A couple of weeks ago, I inexplicably fell under the spell of a new reality television show. I generally don’t watch reality TV because the drama—the crying, the shouting, the fighting featured on promos for most of the shows—all seems so contrived.
But this show, called Strong, had excellent real drama. Ten women teamed up with ten highly regarded personal trainers and competed against each other in physical trials in a classic hero’s journey. The women left their ordinary world (homes) to respond to the call to adventure (compete on the show). Their mentors (trainers) prepared them for the challenges ahead. I watched the first two episodes in awe of the willpower and strength and determination—emotional, mental, and physical—of the contestants as they pushed their bodies to lift more weight, run farther, climb higher, and achieve more to avoid being eliminated from the show.
But apparently the show’s developers weren’t content with the very real drama of physical competition, and their all-too-familiar solution to bump up the tension was to sow seeds of forced discord among the contestants. The cameras peeked in on teams as they schemed to create alliances or betray friends to get ahead in the game.
That’s where the show lost me. The hero’s journey collapsed under the weight of manufactured conflict.
|How to Write Killer Fiction by Carolyn Wheat |
(2003, Daniel & Daniel Publishers)
In it, she writes, “Piling one sensational event upon another is not the key to a great ending; it’s a recipe for creating a dissatisfied reader” (p. 123).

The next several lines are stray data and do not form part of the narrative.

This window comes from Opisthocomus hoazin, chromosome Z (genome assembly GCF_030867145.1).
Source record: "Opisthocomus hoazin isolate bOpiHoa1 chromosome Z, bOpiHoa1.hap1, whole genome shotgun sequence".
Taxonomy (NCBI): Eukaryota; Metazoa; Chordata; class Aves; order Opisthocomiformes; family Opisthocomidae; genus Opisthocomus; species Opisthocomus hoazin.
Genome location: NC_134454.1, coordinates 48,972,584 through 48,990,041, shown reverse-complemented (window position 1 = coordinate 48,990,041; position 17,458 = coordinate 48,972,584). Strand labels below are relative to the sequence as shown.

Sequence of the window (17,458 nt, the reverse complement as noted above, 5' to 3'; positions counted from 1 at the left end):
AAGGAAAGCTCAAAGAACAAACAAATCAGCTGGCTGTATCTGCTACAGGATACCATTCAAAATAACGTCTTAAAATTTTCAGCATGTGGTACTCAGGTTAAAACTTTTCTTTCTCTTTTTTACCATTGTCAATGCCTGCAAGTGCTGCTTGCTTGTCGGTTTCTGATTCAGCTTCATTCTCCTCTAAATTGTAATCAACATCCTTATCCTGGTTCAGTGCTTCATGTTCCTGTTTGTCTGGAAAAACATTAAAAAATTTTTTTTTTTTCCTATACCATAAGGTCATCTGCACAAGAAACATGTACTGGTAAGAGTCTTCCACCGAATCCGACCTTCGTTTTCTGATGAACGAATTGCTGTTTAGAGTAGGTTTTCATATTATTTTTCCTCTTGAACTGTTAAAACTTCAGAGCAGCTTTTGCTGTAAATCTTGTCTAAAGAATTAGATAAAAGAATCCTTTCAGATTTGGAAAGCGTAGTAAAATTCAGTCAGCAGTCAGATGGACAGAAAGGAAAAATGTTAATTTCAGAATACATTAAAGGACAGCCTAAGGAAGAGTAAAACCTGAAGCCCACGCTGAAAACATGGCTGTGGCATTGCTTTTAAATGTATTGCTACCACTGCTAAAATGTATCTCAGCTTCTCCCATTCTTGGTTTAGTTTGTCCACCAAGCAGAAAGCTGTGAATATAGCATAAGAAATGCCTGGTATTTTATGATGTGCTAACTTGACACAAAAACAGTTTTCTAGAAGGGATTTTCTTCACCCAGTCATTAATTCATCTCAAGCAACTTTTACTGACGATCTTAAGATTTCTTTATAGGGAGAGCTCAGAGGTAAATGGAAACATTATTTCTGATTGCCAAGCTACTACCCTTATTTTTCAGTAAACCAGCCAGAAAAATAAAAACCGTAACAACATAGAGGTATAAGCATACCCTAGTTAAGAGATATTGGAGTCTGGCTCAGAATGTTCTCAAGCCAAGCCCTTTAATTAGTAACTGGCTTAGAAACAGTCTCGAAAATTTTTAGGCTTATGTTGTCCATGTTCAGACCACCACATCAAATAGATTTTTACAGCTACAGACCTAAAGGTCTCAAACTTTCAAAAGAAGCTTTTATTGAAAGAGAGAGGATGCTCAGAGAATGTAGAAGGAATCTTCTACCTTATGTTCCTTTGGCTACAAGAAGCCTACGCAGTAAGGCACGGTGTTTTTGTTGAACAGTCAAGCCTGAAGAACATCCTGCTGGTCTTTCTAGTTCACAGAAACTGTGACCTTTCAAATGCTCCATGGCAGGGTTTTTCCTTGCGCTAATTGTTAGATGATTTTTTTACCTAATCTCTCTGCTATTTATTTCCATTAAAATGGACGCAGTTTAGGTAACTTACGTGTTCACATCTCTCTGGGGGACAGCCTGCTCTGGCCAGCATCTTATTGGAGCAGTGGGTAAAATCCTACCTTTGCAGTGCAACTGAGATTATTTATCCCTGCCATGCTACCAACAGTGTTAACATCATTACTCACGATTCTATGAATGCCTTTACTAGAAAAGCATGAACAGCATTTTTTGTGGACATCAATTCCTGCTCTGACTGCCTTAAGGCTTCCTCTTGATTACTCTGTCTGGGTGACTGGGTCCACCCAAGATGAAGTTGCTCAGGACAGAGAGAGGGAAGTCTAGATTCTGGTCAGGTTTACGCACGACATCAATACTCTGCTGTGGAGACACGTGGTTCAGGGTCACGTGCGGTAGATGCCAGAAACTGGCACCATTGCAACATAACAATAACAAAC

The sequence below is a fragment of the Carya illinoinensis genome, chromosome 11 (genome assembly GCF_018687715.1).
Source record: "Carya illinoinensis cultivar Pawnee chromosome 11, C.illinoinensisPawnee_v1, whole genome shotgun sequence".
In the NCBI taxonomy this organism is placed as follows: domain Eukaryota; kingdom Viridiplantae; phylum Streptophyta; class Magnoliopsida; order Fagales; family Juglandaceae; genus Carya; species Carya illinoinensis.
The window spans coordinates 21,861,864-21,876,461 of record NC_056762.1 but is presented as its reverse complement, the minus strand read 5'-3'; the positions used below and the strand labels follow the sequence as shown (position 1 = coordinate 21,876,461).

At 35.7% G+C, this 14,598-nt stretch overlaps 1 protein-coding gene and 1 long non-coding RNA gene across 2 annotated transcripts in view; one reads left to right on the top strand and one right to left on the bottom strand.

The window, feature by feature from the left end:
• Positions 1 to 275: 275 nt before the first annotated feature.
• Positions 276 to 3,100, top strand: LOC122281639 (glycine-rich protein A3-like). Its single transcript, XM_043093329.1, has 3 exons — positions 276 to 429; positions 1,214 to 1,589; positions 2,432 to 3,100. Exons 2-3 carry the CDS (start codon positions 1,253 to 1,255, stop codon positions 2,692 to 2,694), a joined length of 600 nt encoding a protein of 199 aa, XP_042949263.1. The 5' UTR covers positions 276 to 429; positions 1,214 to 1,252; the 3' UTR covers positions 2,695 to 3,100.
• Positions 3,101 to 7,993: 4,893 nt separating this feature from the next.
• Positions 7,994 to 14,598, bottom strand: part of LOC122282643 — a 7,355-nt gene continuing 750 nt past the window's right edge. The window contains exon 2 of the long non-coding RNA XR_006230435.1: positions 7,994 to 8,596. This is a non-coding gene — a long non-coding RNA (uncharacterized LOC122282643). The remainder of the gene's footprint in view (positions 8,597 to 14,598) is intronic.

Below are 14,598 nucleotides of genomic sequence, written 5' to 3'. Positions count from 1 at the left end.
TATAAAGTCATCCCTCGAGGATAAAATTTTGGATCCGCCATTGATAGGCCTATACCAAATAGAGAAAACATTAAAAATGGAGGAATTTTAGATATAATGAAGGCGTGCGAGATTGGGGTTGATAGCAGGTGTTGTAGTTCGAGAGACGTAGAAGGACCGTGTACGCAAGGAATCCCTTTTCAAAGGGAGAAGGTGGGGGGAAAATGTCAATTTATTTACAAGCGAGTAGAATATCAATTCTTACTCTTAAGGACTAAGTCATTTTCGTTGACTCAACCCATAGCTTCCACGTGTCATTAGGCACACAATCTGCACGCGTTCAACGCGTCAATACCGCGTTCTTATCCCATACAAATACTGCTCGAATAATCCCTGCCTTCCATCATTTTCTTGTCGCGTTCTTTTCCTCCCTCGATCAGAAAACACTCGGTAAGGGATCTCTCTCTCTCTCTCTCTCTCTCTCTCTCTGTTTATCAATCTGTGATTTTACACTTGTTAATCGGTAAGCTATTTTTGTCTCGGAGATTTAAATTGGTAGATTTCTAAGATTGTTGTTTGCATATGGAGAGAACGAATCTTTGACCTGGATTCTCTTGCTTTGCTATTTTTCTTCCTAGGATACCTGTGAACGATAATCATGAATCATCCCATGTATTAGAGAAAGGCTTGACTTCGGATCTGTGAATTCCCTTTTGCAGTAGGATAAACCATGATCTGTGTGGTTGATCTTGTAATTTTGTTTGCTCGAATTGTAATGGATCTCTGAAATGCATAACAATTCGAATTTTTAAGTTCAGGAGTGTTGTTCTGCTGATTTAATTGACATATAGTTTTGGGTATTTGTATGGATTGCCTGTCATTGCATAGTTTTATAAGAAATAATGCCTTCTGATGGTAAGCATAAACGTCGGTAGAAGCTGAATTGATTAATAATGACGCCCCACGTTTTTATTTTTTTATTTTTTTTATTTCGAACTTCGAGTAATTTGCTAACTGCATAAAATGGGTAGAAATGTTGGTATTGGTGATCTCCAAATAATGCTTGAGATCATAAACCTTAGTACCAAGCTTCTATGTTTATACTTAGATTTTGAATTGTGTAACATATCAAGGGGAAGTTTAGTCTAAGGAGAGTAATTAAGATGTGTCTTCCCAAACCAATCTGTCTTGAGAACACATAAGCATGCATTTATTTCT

Yes! Rushed,over-the-top, manufactured conflict doesn’t resonate for me. The few minutes of each episode devoted to character development, those brief glimpses of contestants and mentors talking about their hopes and plans, don’t truly give the audience time to get to know the contestants and their motivations. So when one team turns on another, the betrayal is as contrived as the quick camera cuts from one fake-shocked face to another fake-angry face.
In a good suspense novel, Wheat writes, “Let the emotions, like the actions, build by showing simmering resentments underlying the shouting matches…Anger alone does not a conflict make” (p. 146).
In the artificial conflict of reality TV, nothing simmers. I don’t believe.
Still, analyzing my disappointment in the show was a good writerly exercise, especially as I work on revisions to my current manuscript. It’s helped me look more closely at my characters and their interactions. Are the situations believable? Do their actions and reactions feel contrived, forced? Do they have enough depth? Would they meet this test, again from Wheat: “Even when it seems the tables are turning, we believe because we’ve seen enough aspects and facets of character to make the twists and reversals credible” (p. 127).
I want every bit of my story—the conflict, the trials throughout the journey, the eventual triumph—to be solid and believable. And if watching TV’s version of reality now and then helps me see the way, I’m game.
Do you enjoy reality TV shows and, if so, what aspects are most fascinating for you?